"A perfect world ... would be Afghan, Pakistan and (U.S. and NATO) coalition forces working jointly on both sides of border to deny safe havens, inside of Afghanistan and on the other side," in Pakistan's western tribal regions from which the Haqqani network and other militants are believed to operate, Graham said.
Graham said U.S. lawmakers will think about stepping up the military pressure. "If people believe it's gotten to the point that that is the only way really to protect our interests, I think there would be a lot of support," he said.
PAKISTANI SAFE HAVEN
The Haqqani network is allied with Afghanistan's Taliban and is believed to have close links to al Qaeda. It fights U.S. and NATO forces in eastern Afghanistan, operating out of bases in Pakistan's North Waziristan.
"We are in the final, formal review that has to be undertaken to make a government-wide decision to designate the network as a foreign terrorist organization," Clinton said in an appearance with Egypt's visiting foreign minister.
Clinton said Washington already had placed a number of leaders of the Haqqani network on its terrorism blacklist.
"We're going to continue to struggle against terrorism and in particular against those who have taken up safe havens inside Pakistan, and we're going to continue to work with our Pakistani counterparts to try and root them out," she said.
A move to name the Haqqanis as a terrorist group would bar U.S. citizens from providing support to the group and freeze any assets it might have in the United States -- a symbolic step that might relieve some of the mounting U.S. political pressure to take a harder line with Pakistan.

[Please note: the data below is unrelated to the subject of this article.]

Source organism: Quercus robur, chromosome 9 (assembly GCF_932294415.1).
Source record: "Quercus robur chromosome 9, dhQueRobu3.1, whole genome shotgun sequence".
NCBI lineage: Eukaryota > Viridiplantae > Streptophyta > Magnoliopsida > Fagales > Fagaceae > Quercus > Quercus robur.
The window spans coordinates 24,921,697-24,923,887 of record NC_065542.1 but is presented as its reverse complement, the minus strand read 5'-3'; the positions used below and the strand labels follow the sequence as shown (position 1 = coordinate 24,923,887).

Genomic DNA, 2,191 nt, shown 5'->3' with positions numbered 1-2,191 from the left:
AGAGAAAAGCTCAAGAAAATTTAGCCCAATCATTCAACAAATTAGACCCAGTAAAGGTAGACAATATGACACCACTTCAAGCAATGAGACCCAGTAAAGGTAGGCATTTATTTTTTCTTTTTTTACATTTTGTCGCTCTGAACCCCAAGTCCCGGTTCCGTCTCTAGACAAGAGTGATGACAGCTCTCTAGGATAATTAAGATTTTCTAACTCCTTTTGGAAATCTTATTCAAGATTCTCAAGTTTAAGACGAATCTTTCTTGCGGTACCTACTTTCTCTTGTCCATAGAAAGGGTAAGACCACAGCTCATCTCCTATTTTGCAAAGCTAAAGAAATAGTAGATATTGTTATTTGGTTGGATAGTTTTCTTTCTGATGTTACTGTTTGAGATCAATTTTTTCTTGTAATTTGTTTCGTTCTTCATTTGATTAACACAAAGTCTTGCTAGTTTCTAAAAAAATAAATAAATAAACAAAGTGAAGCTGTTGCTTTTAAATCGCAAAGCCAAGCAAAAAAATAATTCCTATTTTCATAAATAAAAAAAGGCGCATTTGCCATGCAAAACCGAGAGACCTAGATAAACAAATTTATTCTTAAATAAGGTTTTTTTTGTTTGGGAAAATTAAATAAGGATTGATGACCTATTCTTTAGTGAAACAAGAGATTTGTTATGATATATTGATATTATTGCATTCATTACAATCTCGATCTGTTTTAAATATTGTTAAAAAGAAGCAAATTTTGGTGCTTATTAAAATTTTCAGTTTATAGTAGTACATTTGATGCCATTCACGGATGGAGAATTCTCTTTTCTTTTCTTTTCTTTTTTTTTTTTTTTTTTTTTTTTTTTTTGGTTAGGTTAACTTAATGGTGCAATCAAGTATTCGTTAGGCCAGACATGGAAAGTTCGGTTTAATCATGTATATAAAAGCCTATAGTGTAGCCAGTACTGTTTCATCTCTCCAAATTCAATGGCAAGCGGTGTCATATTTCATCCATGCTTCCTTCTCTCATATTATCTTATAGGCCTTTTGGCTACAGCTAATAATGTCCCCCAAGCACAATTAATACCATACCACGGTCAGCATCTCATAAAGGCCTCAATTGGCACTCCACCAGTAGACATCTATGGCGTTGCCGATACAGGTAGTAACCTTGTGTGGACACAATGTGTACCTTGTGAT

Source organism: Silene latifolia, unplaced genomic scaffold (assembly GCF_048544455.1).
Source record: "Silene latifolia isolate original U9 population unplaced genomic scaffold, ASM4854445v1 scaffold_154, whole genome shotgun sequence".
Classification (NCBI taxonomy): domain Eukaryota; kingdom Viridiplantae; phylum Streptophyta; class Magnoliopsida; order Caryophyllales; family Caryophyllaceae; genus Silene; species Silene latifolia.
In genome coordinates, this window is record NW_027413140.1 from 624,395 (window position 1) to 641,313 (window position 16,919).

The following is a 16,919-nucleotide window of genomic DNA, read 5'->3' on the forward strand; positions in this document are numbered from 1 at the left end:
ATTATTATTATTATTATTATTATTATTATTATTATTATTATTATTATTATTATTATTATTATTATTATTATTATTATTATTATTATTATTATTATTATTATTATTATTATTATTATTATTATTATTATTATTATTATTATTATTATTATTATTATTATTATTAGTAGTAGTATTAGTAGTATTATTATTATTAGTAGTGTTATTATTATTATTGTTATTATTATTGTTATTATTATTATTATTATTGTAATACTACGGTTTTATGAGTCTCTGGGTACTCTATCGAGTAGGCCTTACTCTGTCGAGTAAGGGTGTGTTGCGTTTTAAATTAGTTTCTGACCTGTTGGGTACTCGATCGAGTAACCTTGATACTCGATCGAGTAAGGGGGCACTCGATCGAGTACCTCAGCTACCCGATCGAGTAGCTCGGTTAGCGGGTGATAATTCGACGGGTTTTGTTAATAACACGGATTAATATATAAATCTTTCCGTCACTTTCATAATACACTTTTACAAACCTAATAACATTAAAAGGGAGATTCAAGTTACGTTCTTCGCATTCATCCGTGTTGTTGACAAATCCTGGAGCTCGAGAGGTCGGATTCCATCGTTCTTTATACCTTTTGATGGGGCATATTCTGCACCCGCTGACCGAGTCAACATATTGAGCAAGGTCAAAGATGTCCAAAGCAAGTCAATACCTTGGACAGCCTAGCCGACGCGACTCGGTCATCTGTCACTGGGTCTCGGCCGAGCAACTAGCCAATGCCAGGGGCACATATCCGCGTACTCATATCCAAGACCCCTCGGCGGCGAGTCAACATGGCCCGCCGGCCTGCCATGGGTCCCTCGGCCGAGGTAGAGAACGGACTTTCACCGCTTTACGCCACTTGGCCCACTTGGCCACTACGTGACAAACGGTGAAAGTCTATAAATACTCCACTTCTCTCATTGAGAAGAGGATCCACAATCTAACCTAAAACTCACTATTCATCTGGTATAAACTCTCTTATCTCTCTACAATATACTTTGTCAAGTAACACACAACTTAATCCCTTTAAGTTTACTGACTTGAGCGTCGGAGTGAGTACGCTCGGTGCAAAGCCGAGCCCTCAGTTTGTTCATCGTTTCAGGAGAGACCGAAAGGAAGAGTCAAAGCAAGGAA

Pakistan denies it supports the Haqqanis and says its army is too busy battling its own Taliban insurgency to go after the network, which is estimated to have 10,000 to 15,000 fighters.
Some analysts have speculated that the State Department has not yet taken that formal step in hopes the Haqqanis could be reconciled as part of Afghan peace talks between the government and insurgents. Any such talks now seem unlikely at best.
U.S. drone aircraft in recent years have targeted mostly al Qaeda figures rather than Haqqani militants.
Increased U.S. military action on Pakistani soil, including the idea of U.S. soldiers crossing the porous border from Afghanistan, would be deeply unpopular in Pakistan. Pakistan viewed the U.S. military raid in May that killed al Qaeda chief Osama bin Laden as a grievous breach of its sovereignty.
The tense ties between Pakistan and the United States worsened last week after Mullen, the chairman of the U.S. military's Joint Chiefs of Staff, described the Haqqani network as a "veritable arm" of Pakistan's ISI spy agency.
Graham, known as a hawk, said on Sunday that the United States must consider all options "including defending our troops" in confronting Pakistani support for militant networks active in Afghanistan.
Such remarks from the U.S. Congress, where patience has worn thin with Pakistan, have intensified speculation that the United States might resort to another cross-border raid such as the one that killed bin Laden, intensify drone attacks in Pakistan's lawless tribal regions or send in bomber planes to attack militant hide-outs.
Lawmakers are proposing to restrict U.S. aid with stricter conditions under which Pakistan, which possesses nuclear arms but is desperately poor, can access U.S. military and economic assistance.
The unusually public criticism from Washington has provoked anger among Pakistani leaders who warn that the United States may lose a key ally in an unstable region.
(Additional reporting by Andrew Quinn; editing by Will Dunham and Anthony Boadle)
Copyright © 2011 Reuters